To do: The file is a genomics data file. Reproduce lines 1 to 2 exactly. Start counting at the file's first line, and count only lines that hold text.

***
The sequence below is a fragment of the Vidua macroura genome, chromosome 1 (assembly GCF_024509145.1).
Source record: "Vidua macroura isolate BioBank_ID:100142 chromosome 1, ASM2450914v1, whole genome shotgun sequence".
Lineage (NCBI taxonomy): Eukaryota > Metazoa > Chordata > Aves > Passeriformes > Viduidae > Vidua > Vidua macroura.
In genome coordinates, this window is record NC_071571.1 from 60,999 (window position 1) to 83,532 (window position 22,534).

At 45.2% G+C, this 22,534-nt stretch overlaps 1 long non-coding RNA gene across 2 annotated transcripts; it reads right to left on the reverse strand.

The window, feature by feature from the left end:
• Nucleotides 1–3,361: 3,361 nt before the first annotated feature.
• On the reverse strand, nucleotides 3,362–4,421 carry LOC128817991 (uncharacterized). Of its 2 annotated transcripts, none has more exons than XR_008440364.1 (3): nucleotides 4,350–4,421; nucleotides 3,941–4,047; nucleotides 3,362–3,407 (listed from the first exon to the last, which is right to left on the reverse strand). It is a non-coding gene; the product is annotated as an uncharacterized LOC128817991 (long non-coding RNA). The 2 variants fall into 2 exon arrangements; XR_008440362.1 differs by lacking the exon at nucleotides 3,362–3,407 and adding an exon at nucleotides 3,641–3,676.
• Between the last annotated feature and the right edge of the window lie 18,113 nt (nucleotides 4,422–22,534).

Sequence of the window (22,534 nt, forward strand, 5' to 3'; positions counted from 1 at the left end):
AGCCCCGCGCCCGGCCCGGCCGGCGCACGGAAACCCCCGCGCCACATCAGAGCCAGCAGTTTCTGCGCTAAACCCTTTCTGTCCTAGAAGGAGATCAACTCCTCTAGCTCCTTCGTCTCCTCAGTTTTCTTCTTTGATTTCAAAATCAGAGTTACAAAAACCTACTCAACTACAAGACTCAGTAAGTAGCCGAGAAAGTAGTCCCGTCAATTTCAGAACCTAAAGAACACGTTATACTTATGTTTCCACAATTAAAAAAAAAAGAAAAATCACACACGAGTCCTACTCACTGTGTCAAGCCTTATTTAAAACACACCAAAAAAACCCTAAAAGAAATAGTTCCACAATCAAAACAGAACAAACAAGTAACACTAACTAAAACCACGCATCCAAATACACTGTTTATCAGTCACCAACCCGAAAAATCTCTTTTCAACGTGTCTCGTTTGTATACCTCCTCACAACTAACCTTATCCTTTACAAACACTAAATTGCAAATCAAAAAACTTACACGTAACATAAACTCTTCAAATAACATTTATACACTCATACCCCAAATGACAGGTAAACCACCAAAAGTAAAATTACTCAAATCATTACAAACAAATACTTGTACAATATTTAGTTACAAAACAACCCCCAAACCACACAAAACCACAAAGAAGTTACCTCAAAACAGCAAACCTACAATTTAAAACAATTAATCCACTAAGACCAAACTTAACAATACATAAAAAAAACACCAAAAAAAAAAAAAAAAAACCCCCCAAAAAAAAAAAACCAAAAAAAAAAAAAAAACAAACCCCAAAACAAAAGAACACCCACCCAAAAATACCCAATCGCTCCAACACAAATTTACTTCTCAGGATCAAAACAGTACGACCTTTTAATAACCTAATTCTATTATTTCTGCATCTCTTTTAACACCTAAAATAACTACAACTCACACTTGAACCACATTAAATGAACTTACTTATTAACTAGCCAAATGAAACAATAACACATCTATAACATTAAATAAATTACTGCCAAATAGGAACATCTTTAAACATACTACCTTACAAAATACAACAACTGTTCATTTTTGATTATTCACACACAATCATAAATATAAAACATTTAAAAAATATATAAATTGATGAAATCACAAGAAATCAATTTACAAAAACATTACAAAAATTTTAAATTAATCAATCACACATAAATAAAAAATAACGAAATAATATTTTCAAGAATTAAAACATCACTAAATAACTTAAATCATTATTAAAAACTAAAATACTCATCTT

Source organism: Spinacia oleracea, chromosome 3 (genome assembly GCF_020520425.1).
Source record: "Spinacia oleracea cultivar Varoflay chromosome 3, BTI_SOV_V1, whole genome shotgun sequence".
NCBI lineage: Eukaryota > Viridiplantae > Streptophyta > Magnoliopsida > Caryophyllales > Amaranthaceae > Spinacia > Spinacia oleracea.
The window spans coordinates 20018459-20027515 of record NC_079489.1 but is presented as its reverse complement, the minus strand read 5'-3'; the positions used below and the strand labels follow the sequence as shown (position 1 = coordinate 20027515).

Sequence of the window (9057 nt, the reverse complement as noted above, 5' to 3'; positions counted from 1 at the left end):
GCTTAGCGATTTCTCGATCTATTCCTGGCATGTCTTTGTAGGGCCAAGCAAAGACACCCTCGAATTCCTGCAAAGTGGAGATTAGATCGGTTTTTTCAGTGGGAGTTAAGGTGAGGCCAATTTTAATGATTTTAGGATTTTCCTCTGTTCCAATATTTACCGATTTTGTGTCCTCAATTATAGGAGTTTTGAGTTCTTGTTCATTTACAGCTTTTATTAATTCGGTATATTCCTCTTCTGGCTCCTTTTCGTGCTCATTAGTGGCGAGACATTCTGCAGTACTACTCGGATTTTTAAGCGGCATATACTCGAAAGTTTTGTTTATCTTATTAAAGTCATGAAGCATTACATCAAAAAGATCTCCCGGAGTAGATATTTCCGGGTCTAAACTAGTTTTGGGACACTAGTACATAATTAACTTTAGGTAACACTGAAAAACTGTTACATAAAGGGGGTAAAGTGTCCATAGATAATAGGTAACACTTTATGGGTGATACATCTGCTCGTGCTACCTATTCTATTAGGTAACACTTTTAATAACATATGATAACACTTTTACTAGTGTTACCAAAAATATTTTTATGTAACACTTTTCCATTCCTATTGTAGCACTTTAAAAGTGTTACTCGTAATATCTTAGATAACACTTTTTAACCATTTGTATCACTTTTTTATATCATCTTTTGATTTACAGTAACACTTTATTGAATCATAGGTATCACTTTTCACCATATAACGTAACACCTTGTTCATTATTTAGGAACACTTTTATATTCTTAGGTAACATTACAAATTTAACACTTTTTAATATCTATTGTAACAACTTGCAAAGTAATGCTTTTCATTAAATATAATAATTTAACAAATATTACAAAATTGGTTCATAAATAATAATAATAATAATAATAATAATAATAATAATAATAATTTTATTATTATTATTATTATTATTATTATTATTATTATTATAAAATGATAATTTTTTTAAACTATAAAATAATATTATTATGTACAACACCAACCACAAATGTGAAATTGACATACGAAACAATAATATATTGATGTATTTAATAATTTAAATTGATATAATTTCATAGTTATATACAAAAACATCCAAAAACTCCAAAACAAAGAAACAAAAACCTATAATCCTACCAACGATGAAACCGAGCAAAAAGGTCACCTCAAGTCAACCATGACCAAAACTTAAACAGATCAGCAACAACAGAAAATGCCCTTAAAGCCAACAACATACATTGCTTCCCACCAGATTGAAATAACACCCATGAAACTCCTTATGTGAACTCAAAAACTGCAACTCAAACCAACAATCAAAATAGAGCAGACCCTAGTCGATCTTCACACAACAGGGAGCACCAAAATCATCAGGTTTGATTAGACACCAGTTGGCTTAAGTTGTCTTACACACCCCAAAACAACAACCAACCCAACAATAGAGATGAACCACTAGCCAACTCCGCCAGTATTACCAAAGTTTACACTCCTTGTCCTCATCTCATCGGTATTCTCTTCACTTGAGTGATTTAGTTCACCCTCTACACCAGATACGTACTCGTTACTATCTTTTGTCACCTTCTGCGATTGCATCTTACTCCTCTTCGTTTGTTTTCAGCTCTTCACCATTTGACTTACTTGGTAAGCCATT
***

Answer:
The sequence below is a fragment of the Vidua macroura genome, chromosome 1 (assembly GCF_024509145.1).
Source record: "Vidua macroura isolate BioBank_ID:100142 chromosome 1, ASM2450914v1, whole genome shotgun sequence".